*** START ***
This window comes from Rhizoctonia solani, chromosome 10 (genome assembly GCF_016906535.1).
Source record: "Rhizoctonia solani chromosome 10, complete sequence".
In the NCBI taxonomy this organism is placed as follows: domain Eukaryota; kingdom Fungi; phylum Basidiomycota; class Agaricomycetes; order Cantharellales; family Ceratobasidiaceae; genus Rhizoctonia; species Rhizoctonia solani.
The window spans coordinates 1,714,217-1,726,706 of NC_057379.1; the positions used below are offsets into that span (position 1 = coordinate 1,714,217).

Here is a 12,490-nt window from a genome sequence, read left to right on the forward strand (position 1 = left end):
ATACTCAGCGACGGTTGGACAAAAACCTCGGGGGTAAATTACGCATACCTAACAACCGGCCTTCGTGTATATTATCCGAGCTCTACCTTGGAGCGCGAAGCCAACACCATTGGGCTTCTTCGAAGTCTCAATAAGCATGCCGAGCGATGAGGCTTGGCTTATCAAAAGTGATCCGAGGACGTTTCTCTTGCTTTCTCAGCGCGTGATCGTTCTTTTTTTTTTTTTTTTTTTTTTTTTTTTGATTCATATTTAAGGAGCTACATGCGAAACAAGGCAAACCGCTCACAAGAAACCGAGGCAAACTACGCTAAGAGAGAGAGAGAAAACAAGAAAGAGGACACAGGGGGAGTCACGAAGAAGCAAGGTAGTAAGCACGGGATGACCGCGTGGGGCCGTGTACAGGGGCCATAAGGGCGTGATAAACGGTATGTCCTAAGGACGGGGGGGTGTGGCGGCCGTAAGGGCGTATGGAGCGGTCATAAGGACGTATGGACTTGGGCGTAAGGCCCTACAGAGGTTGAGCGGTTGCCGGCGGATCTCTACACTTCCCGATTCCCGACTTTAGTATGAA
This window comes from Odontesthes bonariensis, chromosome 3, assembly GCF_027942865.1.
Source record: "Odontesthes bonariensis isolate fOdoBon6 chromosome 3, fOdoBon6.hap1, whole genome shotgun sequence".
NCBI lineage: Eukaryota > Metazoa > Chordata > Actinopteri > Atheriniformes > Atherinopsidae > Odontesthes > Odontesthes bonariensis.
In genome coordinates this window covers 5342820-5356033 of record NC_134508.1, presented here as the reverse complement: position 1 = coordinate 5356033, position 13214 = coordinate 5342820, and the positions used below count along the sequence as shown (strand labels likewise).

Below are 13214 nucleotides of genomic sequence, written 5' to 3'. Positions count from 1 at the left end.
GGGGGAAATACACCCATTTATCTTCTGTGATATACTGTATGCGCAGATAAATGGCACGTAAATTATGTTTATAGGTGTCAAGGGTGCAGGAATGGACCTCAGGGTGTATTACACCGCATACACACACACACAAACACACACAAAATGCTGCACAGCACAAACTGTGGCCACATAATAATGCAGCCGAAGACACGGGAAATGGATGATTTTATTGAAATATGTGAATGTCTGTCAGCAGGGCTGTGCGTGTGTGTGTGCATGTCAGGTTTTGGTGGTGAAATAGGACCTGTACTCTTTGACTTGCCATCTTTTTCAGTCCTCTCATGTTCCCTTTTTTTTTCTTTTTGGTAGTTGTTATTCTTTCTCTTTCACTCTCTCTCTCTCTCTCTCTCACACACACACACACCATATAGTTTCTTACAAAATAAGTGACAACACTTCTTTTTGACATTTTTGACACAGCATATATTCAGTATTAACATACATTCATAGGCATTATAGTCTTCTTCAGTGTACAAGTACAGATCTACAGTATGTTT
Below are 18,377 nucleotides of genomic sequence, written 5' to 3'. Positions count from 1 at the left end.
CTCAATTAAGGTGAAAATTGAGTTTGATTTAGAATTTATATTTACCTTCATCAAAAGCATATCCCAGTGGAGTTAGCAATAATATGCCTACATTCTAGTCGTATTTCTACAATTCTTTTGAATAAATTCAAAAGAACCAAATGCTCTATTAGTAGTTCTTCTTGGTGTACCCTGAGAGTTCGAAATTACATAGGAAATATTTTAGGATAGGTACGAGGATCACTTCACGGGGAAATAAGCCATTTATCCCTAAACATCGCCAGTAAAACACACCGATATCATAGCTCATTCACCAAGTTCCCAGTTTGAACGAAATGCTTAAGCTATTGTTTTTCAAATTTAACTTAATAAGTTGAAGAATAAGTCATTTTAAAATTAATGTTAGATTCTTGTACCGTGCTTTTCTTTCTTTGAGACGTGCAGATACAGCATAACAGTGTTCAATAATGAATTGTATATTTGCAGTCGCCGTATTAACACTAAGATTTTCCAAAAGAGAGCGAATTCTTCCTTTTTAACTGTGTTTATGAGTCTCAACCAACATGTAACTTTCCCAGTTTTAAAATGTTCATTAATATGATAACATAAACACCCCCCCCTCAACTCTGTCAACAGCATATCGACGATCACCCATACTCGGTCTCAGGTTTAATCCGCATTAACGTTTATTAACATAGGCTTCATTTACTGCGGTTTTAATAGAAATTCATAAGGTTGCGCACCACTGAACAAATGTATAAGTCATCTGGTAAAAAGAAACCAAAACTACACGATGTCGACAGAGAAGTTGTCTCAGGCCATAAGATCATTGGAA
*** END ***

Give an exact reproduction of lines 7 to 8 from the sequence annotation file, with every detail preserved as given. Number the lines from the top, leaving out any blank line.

This window comes from Odontesthes bonariensis, chromosome 3, assembly GCF_027942865.1.
Source record: "Odontesthes bonariensis isolate fOdoBon6 chromosome 3, fOdoBon6.hap1, whole genome shotgun sequence".